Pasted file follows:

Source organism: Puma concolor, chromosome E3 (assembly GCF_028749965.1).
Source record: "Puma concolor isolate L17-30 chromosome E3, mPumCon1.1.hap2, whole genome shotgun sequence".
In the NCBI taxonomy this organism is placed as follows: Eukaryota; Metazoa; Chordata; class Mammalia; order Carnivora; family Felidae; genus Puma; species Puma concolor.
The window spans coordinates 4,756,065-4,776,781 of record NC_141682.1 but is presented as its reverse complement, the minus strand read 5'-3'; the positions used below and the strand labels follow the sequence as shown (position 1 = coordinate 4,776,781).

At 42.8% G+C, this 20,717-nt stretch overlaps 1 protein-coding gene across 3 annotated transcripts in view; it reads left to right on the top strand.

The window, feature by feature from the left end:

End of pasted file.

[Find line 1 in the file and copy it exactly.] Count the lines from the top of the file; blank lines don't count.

Source organism: Puma concolor, chromosome E3 (assembly GCF_028749965.1).